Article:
An Icon's Legacy is Revived by a Father-Daughter Bond

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By Paige Alexus / Photos by Smilow Design
We’re proud to share that the Dwell Store is now carrying the timeless furniture designs of a company that we've admired throughout its influential history, leading up to a recent reincarnation that we couldn’t be more excited about.

Enter Smilow Design, a New York–based company that’s dedicated to creating modern heirlooms while putting quality and craftsmanship above everything else. Though it’s hard to get much better than that, what really draws us in is its nostalgic connection to a family history that developed closely in line with America’s midcentury design movement. Because of one woman’s inspiring dedication to reviving her late father’s work, you can now own an exquisite masterpiece formed from original midcentury designs and produced with similar techniques in the same area where it all started. We feel that a story like this insists on being told by someone who’s been closely ingrained in its history, so we asked Judy Smilow herself to help us bring it to life.

An Icon's Legacy is Revived by a Father-Daughter Bond - Photo 1 of 11 - Mel Smilow’s original designs stayed hidden in his archives until his daughter Judy discovered them. She promised herself she would bring them back to life. 

Mel Smilow’s original designs stayed hidden in his archives until his daughter Judy discovered them. She promised herself she would bring them back to life. 

An Icon's Legacy is Revived by a Father-Daughter Bond - Photo 2 of 11 - One of the quintessential Smilow pieces that Judy has reintroduced, is the Rush Dining Chair, originally designed in 1956. Available with or without arms, its structure is crafted of solid walnut and the rush seat is woven in a continuous fashion by experts in Pennsylvania. After discovering that rush weaving has become a dying trade, Judy worked with the SeatWeavers’ Guild in order to find a local producer that still practices the art form. 

One of the quintessential Smilow pieces that Judy has reintroduced, is the Rush Dining Chair, originally designed in 1956. Available with or without arms, its structure is crafted of solid walnut and the rush seat is woven in a continuous fashion by experts in Pennsylvania. After discovering that rush weaving has become a dying trade, Judy worked with the SeatWeavers’ Guild in order to find a local producer that still practices the art form.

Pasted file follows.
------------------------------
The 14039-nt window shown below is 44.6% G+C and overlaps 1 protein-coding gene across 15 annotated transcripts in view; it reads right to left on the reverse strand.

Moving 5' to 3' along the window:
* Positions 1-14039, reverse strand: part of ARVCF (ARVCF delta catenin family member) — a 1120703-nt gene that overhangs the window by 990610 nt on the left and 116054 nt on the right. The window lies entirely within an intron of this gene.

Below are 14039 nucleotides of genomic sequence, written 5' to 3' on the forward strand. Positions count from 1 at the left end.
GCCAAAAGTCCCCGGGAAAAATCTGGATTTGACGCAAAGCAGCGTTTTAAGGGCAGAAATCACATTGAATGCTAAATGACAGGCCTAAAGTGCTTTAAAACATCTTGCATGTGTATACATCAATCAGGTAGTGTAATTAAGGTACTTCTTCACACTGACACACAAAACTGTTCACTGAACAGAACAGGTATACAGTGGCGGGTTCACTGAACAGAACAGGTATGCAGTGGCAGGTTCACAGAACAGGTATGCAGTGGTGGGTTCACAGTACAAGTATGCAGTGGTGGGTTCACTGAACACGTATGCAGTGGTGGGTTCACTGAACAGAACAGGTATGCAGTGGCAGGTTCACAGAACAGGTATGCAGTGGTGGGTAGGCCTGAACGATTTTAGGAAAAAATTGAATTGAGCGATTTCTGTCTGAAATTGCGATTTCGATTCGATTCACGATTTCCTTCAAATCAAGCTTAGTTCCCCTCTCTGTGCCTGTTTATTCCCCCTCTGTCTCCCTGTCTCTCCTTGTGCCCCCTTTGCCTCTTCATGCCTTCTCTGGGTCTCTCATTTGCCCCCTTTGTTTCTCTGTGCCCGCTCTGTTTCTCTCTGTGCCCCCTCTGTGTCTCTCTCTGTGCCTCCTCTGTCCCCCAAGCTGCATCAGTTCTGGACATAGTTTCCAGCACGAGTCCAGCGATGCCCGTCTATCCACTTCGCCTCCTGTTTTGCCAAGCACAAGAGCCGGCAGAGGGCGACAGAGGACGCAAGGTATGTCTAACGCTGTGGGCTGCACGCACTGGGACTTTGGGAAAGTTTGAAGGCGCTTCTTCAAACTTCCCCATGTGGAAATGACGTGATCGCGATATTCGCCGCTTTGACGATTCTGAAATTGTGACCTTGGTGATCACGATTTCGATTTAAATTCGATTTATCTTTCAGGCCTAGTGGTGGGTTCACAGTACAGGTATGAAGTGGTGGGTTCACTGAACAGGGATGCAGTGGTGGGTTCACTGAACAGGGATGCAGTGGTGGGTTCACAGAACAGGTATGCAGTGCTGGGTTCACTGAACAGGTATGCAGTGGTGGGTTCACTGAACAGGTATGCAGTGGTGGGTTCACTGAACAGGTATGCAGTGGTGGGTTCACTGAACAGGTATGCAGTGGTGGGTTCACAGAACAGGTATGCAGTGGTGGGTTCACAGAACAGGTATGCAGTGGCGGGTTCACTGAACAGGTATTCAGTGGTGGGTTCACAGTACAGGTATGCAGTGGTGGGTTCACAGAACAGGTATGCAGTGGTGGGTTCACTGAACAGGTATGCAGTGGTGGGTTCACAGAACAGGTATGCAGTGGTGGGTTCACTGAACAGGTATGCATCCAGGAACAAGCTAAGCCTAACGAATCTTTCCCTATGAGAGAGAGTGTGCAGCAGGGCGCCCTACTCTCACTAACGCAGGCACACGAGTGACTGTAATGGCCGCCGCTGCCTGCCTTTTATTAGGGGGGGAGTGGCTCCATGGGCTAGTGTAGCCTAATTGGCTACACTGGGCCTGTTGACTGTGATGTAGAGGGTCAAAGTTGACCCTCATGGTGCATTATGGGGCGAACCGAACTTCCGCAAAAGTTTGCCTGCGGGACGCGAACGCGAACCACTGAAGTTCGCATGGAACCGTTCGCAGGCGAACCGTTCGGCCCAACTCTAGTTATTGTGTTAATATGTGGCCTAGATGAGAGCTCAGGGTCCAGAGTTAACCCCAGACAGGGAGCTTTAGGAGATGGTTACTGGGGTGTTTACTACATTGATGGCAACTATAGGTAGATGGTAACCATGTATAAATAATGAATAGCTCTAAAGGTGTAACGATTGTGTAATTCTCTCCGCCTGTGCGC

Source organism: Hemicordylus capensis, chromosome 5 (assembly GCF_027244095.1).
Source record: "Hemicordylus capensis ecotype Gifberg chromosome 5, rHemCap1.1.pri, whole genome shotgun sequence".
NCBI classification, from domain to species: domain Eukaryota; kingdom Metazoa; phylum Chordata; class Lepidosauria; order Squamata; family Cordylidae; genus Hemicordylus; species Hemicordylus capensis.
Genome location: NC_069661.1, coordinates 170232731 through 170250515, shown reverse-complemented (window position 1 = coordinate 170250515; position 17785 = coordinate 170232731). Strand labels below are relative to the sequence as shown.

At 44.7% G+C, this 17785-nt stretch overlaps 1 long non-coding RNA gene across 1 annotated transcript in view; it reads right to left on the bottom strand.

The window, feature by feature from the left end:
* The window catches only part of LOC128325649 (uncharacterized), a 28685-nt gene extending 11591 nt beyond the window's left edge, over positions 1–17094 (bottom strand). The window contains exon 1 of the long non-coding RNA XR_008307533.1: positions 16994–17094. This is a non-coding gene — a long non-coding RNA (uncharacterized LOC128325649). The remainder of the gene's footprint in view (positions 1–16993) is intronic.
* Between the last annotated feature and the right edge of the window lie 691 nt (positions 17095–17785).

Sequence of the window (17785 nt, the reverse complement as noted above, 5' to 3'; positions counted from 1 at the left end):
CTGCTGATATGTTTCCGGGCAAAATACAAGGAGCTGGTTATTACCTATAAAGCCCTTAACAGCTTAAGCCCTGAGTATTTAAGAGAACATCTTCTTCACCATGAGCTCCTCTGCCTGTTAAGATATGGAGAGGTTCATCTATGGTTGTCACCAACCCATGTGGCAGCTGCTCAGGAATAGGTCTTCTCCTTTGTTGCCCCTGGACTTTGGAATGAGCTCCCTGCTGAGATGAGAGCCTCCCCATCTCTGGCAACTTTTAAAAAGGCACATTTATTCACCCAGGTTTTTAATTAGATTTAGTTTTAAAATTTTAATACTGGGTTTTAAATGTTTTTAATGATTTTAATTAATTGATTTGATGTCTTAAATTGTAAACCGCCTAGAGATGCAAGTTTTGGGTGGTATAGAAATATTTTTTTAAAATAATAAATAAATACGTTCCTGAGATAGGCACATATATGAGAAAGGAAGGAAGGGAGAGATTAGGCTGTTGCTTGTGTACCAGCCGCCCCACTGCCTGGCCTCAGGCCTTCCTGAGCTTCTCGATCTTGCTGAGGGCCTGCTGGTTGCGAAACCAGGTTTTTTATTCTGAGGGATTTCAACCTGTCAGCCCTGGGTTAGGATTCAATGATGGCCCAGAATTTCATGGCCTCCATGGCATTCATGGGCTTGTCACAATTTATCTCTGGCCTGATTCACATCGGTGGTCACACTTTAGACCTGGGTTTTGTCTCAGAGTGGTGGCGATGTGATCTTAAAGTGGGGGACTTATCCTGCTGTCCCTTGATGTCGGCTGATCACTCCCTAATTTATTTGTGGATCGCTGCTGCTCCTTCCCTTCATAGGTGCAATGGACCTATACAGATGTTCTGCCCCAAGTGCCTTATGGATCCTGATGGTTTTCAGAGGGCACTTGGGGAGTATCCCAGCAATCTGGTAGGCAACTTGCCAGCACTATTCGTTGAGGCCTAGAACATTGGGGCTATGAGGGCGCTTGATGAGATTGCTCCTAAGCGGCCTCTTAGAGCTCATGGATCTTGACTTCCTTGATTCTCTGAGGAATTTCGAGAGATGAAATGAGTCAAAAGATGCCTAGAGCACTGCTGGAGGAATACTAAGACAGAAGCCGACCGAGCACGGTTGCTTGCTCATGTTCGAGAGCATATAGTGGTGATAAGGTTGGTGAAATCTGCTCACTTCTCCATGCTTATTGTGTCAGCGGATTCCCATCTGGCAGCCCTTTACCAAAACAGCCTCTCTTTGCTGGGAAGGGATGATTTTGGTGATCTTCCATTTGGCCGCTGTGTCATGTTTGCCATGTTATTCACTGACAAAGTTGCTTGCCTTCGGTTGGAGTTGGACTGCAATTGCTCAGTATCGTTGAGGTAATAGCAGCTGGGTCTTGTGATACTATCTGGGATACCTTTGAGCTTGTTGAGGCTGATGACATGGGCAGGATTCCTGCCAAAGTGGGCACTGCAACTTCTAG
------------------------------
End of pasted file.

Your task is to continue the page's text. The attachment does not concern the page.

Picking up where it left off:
As the main force behind the brand, Judy takes us back to the beginning, where her father Mel Smilow conceived the company and first envisioned his enduring design principles. After serving in the U.S. army in World War II, Mel returned to America and launched Smilow-Thielle in 1949, a furniture manufacturer and retailer that he ran with his partner Morton Thielle. Mel went on to design modern furniture that stood out from what the consumer was used to seeing at that time. His designs were about keeping it simple and clean, with a concentration on details, quality, and proportion. Most importantly, he believed that good design should be accessible and should stand the test of time.

An Icon's Legacy is Revived by a Father-Daughter Bond - Photo 3 of 11 - This photo of Mr. Smilow himself was taken in the 1950s, when he was the co-owner and sole designer of Smilow-Thielle. 

This photo of Mr. Smilow himself was taken in the 1950s, when he was the co-owner and sole designer of Smilow-Thielle. 

An Icon's Legacy is Revived by a Father-Daughter Bond - Photo 4 of 11 - Starting in the early ‘60s and lasting through the ‘70s, Smilow-Thielle ran this surprisingly modern and graphic ad in multiple publications. This is the same rocking chair that is once again being brought to market. 

Starting in the early ‘60s and lasting through the ‘70s, Smilow-Thielle ran this surprisingly modern and graphic ad in multiple publications. This is the same rocking chair that is once again being brought to market. 

Each piece was created by skilled craftsmen in Lancaster County, Pennsylvania, where he was deeply involved in the process. Judy points out, "There wasn’t a single compromise in quality. That was his goal from the very beginning." Because of Mel’s dedication to this vision, he became a household name and his pieces can still be found within countless homes across America.

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